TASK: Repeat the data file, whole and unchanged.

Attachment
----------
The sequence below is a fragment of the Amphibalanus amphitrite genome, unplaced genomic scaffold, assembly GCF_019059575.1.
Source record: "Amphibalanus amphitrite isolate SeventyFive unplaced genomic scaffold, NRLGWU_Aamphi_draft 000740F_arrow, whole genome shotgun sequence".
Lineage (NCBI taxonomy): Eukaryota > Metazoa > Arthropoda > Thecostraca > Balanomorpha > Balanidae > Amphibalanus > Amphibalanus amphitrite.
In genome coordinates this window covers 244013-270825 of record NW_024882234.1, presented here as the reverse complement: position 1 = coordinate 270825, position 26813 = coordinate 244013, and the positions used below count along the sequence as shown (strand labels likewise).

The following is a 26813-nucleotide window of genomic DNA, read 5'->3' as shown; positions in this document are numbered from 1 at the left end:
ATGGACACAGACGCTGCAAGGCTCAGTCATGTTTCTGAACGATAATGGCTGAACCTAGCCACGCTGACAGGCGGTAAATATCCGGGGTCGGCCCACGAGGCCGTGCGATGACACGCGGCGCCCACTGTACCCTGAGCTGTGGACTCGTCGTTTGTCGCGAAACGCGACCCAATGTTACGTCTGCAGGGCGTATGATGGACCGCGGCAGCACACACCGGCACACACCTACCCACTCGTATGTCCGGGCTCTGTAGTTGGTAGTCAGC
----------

The sequence below is a fragment of the Amphibalanus amphitrite genome, unplaced genomic scaffold, assembly GCF_019059575.1.
Source record: "Amphibalanus amphitrite isolate SeventyFive unplaced genomic scaffold, NRLGWU_Aamphi_draft 000740F_arrow, whole genome shotgun sequence".
Lineage (NCBI taxonomy): Eukaryota > Metazoa > Arthropoda > Thecostraca > Balanomorpha > Balanidae > Amphibalanus > Amphibalanus amphitrite.
In genome coordinates this window covers 244013-270825 of record NW_024882234.1, presented here as the reverse complement: position 1 = coordinate 270825, position 26813 = coordinate 244013, and the positions used below count along the sequence as shown (strand labels likewise).

The following is a 26813-nucleotide window of genomic DNA, read 5'->3' as shown; positions in this document are numbered from 1 at the left end:
ATGGACACAGACGCTGCAAGGCTCAGTCATGTTTCTGAACGATAATGGCTGAACCTAGCCACGCTGACAGGCGGTAAATATCCGGGGTCGGCCCACGAGGCCGTGCGATGACACGCGGCGCCCACTGTACCCTGAGCTGTGGACTCGTCGTTTGTCGCGAAACGCGACCCAATGTTACGTCTGCAGGGCGTATGATGGACCGCGGCAGCACACACCGGCACACACCTACCCACTCGTATGTCCGGGCTCTGTAGTTGGTAGTCAGC